JC Sidra Column: Pinchas
Written by Rabbi Josh Levy — 11 July 2014
It will be for him and his descendants a pact of priesthood for all time, because he took impassioned action for his God.
What to do with Pinchas?
His model of religious action in killing Zimri and Cozbi is deeply disturbing, an apparent invitation to acts of zealotry. And yet it receives divine approval. Not merely approval, but the reward of a ‘pact of friendship’, a divine promise of ‘eternal priesthood’.
This tension was as uncomfortable for the early Sages as it is for us. They disapproved of religious zealotry, but faced a dilemma: how to prevent it without challenging the model of Torah? How to express their unease at Pinchas’ actions without contradicting the ruling of God?
Doing so required great creativity – both legal ingenuity and textual imagination.
While unable to explicitly prohibit acts such as that of Pinchas, the rabbis used halachic measures to ensure that his example could not be followed. As with the application of the death penalty generally (commanded by Torah; disapproved of by the rabbis), the Sages created standards of proof and legal process that ensured we can admire Pinchas (if we must) but are unable, legally, to emulate him.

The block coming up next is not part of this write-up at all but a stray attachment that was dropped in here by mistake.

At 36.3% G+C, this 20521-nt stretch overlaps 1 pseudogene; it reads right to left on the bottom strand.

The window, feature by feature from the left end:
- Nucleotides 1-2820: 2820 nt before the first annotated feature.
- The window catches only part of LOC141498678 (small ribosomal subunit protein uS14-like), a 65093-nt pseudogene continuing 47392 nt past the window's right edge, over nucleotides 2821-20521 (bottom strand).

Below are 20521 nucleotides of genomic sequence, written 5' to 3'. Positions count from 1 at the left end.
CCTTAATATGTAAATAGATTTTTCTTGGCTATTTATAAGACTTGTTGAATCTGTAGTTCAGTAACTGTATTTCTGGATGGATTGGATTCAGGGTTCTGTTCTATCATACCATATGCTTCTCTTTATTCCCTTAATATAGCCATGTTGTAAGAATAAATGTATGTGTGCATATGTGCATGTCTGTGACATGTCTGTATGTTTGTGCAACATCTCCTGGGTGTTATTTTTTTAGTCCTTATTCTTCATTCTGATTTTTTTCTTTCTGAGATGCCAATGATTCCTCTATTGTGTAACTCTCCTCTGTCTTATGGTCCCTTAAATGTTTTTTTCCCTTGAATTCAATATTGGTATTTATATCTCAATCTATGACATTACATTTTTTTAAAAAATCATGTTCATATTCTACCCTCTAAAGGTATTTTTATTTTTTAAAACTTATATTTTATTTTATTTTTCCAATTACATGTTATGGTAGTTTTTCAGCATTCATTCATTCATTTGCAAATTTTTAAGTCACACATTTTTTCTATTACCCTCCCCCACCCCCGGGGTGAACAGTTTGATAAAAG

At the same time, the rabbis used their midrashic imagination to develop the Torah text, placing it outside of ordinary human experience. They embellished the acts of Zimri and Cozbi to take them beyond the pale, and they positioned a divine helping hand into the story. midrash Numbers Rabbah speaks of twelve miracles enacted on Pinchas’ behalf by God in his slaughtering of Zimri and Cozbi. This is help that potential zealots can not expect to receive.
In their approach to Pinchas, the Rabbis provide an example to us. They refused to treat biblical characters as simple role models; they understood the complexity of a loving relationship with Torah; and they refused to abdicate their own moral responsibility to a text with which they disagreed